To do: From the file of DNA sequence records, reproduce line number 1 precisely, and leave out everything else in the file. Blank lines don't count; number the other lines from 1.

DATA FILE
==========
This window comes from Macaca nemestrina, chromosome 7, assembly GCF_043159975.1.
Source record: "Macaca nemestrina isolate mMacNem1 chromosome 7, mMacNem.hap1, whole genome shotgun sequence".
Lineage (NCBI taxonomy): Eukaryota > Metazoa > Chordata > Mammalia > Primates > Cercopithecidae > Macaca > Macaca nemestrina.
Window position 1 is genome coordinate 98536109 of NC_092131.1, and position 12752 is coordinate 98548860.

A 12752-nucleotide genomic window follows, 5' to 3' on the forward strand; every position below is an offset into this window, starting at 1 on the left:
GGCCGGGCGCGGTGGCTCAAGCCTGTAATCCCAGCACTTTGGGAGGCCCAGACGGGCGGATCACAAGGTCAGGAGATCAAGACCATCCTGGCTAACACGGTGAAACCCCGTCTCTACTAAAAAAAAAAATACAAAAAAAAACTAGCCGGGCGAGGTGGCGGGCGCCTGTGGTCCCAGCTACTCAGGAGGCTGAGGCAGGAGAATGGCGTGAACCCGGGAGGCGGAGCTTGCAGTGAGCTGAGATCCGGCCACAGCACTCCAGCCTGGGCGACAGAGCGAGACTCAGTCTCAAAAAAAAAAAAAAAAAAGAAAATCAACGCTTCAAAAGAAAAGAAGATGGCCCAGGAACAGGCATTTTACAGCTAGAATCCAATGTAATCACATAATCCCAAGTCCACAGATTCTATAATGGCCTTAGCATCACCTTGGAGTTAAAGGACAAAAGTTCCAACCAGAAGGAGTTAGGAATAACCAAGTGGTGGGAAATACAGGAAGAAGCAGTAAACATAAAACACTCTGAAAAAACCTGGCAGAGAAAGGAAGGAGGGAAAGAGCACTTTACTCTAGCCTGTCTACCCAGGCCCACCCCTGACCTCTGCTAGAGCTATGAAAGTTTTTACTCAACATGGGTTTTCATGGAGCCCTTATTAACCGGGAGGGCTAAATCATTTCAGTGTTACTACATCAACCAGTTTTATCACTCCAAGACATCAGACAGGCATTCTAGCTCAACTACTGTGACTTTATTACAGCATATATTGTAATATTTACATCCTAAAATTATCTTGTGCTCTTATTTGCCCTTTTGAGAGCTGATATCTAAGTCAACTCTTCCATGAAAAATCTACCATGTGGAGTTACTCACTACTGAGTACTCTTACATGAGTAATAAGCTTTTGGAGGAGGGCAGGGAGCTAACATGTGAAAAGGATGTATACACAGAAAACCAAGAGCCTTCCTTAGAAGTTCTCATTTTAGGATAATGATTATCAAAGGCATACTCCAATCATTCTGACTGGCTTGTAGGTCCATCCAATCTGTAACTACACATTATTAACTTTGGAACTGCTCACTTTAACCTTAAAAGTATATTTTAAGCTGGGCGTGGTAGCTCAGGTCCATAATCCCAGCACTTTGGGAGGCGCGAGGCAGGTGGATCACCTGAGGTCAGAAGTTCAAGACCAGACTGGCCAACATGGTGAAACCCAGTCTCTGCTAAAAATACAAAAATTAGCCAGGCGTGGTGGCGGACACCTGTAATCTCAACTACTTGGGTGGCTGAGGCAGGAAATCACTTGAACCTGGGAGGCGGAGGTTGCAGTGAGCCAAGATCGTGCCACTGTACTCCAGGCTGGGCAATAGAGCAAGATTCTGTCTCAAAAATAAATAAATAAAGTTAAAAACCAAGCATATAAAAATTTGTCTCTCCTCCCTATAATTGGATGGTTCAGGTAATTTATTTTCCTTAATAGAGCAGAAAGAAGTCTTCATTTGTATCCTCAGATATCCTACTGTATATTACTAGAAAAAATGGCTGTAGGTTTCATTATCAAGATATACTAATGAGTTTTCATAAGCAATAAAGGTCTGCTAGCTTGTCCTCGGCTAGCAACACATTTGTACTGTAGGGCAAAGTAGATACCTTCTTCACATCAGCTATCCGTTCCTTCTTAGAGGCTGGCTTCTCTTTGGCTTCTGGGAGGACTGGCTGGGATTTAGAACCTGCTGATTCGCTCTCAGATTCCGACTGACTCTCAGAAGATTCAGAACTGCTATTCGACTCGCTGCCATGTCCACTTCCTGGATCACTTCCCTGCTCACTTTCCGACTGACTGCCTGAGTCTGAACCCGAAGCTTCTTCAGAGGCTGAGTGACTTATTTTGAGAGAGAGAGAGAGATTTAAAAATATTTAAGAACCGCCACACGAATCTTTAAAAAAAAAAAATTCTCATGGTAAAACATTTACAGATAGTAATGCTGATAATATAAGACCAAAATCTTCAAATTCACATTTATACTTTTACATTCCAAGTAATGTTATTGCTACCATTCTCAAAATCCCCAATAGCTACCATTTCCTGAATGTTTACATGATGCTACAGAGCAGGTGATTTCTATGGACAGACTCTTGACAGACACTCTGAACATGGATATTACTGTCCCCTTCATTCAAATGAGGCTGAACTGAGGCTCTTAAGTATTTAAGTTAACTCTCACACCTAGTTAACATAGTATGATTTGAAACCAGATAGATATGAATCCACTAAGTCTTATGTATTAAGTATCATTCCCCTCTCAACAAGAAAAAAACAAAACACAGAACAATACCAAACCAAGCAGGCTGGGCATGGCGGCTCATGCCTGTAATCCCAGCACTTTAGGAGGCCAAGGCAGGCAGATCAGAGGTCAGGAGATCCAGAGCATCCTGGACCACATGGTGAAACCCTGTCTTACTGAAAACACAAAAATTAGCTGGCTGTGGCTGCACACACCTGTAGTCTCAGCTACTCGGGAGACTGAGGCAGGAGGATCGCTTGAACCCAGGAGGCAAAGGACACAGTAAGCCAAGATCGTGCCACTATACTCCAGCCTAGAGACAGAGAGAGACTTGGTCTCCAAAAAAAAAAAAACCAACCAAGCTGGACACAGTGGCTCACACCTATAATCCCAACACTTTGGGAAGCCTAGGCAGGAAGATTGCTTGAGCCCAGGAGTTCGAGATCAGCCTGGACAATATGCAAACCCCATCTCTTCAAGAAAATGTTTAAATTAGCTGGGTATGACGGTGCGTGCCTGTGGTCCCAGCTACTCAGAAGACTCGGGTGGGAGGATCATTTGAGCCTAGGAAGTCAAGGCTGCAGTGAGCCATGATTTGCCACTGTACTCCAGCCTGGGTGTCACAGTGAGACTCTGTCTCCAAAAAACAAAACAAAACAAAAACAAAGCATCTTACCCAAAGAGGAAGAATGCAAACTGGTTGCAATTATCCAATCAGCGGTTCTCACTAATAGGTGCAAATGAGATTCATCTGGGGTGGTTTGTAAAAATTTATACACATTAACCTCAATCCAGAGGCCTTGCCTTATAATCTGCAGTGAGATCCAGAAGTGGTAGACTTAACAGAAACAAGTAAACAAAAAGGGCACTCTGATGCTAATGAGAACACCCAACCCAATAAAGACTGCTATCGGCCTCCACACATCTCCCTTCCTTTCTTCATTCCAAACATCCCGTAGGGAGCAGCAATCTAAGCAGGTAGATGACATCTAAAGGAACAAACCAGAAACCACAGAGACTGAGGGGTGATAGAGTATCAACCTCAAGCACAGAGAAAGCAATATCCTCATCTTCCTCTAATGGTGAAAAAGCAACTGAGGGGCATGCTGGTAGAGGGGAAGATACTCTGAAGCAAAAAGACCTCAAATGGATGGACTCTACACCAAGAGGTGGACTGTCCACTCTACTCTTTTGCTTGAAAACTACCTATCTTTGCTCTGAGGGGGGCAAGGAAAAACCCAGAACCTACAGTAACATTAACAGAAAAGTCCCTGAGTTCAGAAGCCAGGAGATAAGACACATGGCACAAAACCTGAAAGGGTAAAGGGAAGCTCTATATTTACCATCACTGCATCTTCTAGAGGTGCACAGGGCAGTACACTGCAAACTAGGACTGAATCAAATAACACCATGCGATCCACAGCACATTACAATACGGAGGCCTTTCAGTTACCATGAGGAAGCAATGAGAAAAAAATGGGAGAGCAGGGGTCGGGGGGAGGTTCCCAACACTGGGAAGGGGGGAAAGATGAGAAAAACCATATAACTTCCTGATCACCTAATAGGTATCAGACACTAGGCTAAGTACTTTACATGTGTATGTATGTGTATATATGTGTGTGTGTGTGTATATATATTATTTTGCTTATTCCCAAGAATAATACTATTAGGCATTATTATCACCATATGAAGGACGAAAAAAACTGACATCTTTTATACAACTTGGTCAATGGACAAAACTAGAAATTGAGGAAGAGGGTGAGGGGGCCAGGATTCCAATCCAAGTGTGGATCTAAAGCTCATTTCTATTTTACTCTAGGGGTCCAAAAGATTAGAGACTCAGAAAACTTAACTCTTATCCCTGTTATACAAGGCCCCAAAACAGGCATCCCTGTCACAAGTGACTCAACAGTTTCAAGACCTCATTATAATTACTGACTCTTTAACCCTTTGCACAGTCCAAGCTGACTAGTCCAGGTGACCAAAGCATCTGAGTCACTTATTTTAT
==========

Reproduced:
This window comes from Macaca nemestrina, chromosome 7, assembly GCF_043159975.1.